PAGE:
JAMA The Journal of the American Medical Association 04/2011; 305(13):1327-35. · 29.98 Impact Factor
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    ABSTRACT: Penicillium marneffei is an important human immunodeficiency virus (HIV)-associated opportunistic pathogen in Southeast Asia. The epidemiology and the predictors of penicilliosis outcome are poorly understood. We performed a retrospective study of culture-confirmed incident penicilliosis admissions during 1996-2009 at the Hospital for Tropical Diseases in Ho Chi Minh City, Viet Nam. Seasonality of penicilliosis was assessed using cosinor models. Logistic regression was used to assess predictors of death or worsening disease based on 10 predefined covariates, and Cox regression was performed to model time-to-antifungal initiation. A total of 795 patients were identified; hospital charts were obtainable for 513 patients (65%). Cases increased exponentially and peaked in 2007 (156 cases), mirroring the trends in AIDS admissions during the study period. A highly significant seasonality for penicilliosis (P<.001) but not for cryptococcosis (P=.63) or AIDS admissions (P=.83) was observed, with a 27% (95% confidence interval, 14%-41%) increase in incidence during rainy months. All patients were HIV infected; the median CD4 cell count (62 patients) was 7 cells/μL (interquartile range, 4-24 cells/μL). Hospital outcome was an improvement in 347 (68%), death in 101 (20%), worsening in 42 (8%), and nonassessable in 23 (5%) cases. Injection drug use, shorter history, absence of fever or skin lesions, elevated respiratory rates, higher lymphocyte count, and lower platelet count independently predicted poor outcome in both complete-case and multiple-imputation analyses. Time-to-treatment initiation was shorter for patients with skin lesions (hazard ratio, 3.78; 95% confidence interval, 2.96-4.84; P<.001). Penicilliosis incidence correlates with the HIV/AIDS epidemic in Viet nam. The number of cases increases during rainy months. Injection drug use, shorter history, absence of fever or skin lesions, respiratory difficulty, higher lymphocyte count, and lower platelet count predict poor in-hospital outcome.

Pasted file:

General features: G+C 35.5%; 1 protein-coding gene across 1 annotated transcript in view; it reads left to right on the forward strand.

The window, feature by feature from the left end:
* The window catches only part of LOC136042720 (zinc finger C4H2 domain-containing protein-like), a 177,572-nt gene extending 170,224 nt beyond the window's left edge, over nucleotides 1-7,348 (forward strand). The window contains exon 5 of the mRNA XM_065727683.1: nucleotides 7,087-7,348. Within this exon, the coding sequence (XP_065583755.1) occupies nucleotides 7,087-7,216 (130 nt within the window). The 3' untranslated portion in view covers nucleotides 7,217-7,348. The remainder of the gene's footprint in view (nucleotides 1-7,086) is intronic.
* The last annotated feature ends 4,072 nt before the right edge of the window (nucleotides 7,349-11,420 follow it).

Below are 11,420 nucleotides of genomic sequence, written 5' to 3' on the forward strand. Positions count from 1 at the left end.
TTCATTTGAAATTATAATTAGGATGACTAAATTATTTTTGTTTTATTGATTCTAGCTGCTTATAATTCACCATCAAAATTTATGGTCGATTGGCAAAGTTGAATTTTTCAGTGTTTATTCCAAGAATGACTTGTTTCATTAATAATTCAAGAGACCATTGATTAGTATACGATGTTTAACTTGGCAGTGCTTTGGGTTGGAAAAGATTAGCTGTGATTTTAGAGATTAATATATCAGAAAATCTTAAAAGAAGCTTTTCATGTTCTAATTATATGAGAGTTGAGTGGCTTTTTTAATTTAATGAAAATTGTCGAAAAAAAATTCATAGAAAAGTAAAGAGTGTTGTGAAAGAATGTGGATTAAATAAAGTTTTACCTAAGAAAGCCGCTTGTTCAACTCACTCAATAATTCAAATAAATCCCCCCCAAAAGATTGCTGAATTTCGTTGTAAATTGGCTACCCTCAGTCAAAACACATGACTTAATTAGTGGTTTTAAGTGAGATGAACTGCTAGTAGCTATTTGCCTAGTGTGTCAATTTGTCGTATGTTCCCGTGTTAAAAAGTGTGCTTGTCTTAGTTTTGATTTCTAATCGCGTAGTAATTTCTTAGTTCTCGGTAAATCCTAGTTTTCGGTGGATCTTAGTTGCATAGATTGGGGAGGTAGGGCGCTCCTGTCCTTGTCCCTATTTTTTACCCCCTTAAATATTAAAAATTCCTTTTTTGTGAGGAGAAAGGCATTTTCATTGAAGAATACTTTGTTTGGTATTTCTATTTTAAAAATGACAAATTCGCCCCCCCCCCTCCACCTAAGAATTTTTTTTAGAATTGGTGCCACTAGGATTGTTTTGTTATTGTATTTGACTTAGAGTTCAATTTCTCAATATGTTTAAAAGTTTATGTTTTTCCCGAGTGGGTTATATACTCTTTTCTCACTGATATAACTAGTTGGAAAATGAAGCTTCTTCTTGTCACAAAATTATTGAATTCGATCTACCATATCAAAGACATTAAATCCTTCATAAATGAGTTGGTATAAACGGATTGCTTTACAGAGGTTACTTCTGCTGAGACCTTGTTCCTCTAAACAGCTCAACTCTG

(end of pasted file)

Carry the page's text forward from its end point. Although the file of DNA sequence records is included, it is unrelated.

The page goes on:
Clinical Infectious Diseases 04/2011; 52(7):945-52. · 9.37 Impact Factor
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    ABSTRACT: It has been reported that treatment-naive individuals infected with HIV-1 subtype C may be more likely to harbour viral variants possessing a K65R reverse transcriptase gene mutation. The objectives of this study were to determine the prevalence of low-level K65R variants within different HIV-1 subtypes and to assess the effects of antiretroviral exposure on K65R variant levels. Treatment-naive individuals infected with different HIV-1 subtypes were genotyped by ultra-deep sequencing. Samples were evaluated for low-level variants to 0.4% or 1% levels depending upon viral load. Estimated mutational load was calculated by multiplying the percentage of the variant by the plasma viral load. A total of 411 treatment-naive individuals were evaluated by ultra-deep sequencing to 1% levels; 4 subjects (0.97%) had K65R variants at ≥1% or had a very high mutation load. All four subjects had variants with linked drug resistance mutations suggesting transmitted resistant variants. 147 ARV-naive subjects were sequenced to 0.4% levels; 8.8% (13/147) had K65R low-level variants identified: 2.2% (2/92) in subtype B, 35.7% (10/28) in subtype C (P<0.001 for B versus C) and 3.7% (1/27) in non-B/C subtypes. The 13 ARV-naive subjects with K65R variants at <1% received tenofovir plus emtricitabine plus a ritonavir-boosted protease inhibitor (TDF+FTC+PI/r) and 5 subsequently experienced virological failure. There was no enhancement in K65R levels by percentage or mutational load compared to pre-therapy levels. Low-level K65R variants were more frequently identified in subtype C. K65R variants at >1% levels likely represent transmitted resistant variants. The clinical implication of low-level K65R variants below 1% in treatment-naive subjects who receive TDF+FTC+PI/r remains to be determined as the majority are very low-level and did not increase after antiretroviral exposure.